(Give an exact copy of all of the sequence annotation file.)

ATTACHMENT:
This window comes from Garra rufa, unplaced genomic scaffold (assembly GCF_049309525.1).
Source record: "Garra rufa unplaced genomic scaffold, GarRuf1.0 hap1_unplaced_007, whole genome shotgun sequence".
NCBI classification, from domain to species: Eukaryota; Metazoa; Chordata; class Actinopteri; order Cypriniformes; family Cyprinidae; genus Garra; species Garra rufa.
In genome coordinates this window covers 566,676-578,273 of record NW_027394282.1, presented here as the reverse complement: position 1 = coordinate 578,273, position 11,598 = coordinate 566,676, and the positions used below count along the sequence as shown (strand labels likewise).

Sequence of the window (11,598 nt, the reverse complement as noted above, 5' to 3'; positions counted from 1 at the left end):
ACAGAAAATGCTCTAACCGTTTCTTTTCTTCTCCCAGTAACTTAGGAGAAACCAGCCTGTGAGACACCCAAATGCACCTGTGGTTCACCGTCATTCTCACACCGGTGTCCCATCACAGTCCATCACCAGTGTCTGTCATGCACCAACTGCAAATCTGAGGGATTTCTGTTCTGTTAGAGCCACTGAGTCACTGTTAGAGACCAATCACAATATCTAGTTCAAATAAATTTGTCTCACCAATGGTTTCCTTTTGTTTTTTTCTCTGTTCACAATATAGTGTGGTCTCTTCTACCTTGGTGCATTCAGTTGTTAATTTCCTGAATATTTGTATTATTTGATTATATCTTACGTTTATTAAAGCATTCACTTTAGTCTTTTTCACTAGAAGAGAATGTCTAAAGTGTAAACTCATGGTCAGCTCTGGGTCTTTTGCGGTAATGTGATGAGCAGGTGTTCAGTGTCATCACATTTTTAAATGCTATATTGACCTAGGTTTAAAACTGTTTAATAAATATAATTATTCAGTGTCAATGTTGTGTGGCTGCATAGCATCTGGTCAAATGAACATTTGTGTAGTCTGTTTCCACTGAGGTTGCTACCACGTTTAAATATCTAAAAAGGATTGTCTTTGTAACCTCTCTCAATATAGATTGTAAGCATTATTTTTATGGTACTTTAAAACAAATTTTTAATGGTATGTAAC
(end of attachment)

This window comes from Garra rufa, unplaced genomic scaffold (assembly GCF_049309525.1).
Source record: "Garra rufa unplaced genomic scaffold, GarRuf1.0 hap1_unplaced_007, whole genome shotgun sequence".
NCBI classification, from domain to species: Eukaryota; Metazoa; Chordata; class Actinopteri; order Cypriniformes; family Cyprinidae; genus Garra; species Garra rufa.
In genome coordinates this window covers 566,676-578,273 of record NW_027394282.1, presented here as the reverse complement: position 1 = coordinate 578,273, position 11,598 = coordinate 566,676, and the positions used below count along the sequence as shown (strand labels likewise).

Sequence of the window (11,598 nt, the reverse complement as noted above, 5' to 3'; positions counted from 1 at the left end):
ACAGAAAATGCTCTAACCGTTTCTTTTCTTCTCCCAGTAACTTAGGAGAAACCAGCCTGTGAGACACCCAAATGCACCTGTGGTTCACCGTCATTCTCACACCGGTGTCCCATCACAGTCCATCACCAGTGTCTGTCATGCACCAACTGCAAATCTGAGGGATTTCTGTTCTGTTAGAGCCACTGAGTCACTGTTAGAGACCAATCACAATATCTAGTTCAAATAAATTTGTCTCACCAATGGTTTCCTTTTGTTTTTTTCTCTGTTCACAATATAGTGTGGTCTCTTCTACCTTGGTGCATTCAGTTGTTAATTTCCTGAATATTTGTATTATTTGATTATATCTTACGTTTATTAAAGCATTCACTTTAGTCTTTTTCACTAGAAGAGAATGTCTAAAGTGTAAACTCATGGTCAGCTCTGGGTCTTTTGCGGTAATGTGATGAGCAGGTGTTCAGTGTCATCACATTTTTAAATGCTATATTGACCTAGGTTTAAAACTGTTTAATAAATATAATTATTCAGTGTCAATGTTGTGTGGCTGCATAGCATCTGGTCAAATGAACATTTGTGTAGTCTGTTTCCACTGAGGTTGCTACCACGTTTAAATATCTAAAAAGGATTGTCTTTGTAACCTCTCTCAATATAGATTGTAAGCATTATTTTTATGGTACTTTAAAACAAATTTTTAATGGTATGTAAC